We're excited to be going back to Oklahoma's deadCENTER Film Festival, where we screened our first film, The Path to Prison, to a wonderful audience of indie filmmakers (and indie film lovers). It's run by great people who are committed to art and social justice.
It's interesting to consider the importance of films that bring issues of race equality to the forefront, especially with some of the news coming from Oklahoma in recent months, where a fraternity was exposed for its deep-seated culture of racism (fortunately caught on camera). It makes one wonder, how far away is "history"?
It was in Okahoma where George McLaurin, a black teacher, was admitted to Oklahoma's school of Education, but only under Jim Crow laws, meaning he had to sit in a segregated smaller classroom, work in a segregated private space of the library, and only eat in the cafeteria during designated times when white students weren't present. In 1950, two years later, his case was argued in front of the Supreme Court in George W. McLauren v. Oklahoma Board of Regents for Higher Education, where this segregation was proven unconstitutional. But as we all know, changing laws and changing hearts and minds are very different things.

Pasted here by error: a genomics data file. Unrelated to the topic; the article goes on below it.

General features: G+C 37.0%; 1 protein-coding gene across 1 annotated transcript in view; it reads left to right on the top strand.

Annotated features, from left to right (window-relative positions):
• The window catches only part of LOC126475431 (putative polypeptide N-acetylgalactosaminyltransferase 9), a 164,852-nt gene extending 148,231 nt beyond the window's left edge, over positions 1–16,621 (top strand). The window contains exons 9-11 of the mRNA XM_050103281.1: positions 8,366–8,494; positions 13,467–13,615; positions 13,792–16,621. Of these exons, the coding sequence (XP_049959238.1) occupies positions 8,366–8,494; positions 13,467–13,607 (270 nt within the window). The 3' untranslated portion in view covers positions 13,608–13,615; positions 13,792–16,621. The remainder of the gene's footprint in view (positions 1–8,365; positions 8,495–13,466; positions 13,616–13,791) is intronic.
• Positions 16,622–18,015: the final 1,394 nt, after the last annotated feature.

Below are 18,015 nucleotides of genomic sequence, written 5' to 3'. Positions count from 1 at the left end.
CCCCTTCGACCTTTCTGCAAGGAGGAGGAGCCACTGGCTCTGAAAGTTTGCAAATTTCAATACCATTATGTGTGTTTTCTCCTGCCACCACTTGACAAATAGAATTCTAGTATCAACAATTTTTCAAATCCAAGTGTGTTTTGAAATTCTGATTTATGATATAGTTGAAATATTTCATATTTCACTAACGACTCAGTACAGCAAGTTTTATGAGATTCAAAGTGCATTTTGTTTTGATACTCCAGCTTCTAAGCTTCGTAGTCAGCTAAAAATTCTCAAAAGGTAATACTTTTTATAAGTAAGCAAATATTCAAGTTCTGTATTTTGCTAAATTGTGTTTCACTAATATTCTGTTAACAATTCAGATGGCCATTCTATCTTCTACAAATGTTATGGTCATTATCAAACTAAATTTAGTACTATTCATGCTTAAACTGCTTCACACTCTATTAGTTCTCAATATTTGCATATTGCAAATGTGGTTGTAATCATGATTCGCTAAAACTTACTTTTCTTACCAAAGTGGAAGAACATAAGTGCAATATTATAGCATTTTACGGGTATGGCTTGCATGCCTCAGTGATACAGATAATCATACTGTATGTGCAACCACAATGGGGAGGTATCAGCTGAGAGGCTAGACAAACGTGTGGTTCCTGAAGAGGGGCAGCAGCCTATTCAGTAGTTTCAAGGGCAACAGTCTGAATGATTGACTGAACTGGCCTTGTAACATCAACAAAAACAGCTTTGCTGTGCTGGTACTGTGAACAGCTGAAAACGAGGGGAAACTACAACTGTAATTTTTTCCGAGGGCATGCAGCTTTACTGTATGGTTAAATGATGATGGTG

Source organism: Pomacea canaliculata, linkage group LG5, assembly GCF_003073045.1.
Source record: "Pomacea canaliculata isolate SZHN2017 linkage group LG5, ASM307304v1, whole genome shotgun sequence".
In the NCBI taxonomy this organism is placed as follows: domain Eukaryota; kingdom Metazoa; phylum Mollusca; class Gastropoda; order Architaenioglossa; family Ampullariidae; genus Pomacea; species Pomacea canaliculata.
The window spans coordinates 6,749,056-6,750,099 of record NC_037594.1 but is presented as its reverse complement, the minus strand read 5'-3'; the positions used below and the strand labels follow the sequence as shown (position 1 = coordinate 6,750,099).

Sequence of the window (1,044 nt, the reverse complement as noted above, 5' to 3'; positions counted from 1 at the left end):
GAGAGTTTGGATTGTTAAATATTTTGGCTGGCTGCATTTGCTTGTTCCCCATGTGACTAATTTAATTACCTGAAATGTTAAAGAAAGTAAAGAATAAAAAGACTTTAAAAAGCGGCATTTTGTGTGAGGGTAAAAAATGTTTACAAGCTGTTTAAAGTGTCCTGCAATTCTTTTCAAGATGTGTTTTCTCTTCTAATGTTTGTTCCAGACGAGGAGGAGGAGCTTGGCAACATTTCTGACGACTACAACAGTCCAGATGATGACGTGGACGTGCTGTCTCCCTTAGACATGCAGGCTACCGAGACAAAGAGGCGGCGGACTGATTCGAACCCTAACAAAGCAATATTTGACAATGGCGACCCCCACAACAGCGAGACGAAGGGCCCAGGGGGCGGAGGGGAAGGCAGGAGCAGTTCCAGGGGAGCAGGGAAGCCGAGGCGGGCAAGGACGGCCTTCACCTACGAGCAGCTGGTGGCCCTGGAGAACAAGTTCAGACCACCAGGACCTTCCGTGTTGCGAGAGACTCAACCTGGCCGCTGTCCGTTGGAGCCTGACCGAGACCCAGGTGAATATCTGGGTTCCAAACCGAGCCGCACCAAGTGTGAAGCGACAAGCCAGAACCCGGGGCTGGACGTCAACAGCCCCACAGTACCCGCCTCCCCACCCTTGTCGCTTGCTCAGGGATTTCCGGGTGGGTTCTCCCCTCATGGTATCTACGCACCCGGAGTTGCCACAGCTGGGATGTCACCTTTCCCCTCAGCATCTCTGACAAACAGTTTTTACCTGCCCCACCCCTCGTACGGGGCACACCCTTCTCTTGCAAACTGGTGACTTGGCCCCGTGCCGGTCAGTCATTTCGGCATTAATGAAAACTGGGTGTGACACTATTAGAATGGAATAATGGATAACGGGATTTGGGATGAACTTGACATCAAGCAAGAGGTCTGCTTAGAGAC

We look forward to bringing Code Oakland to Oklahoma and having some of the candid conversations with audiences that TEACHED is all about. For screening details, go to: http://www.deadcenterfilm.org/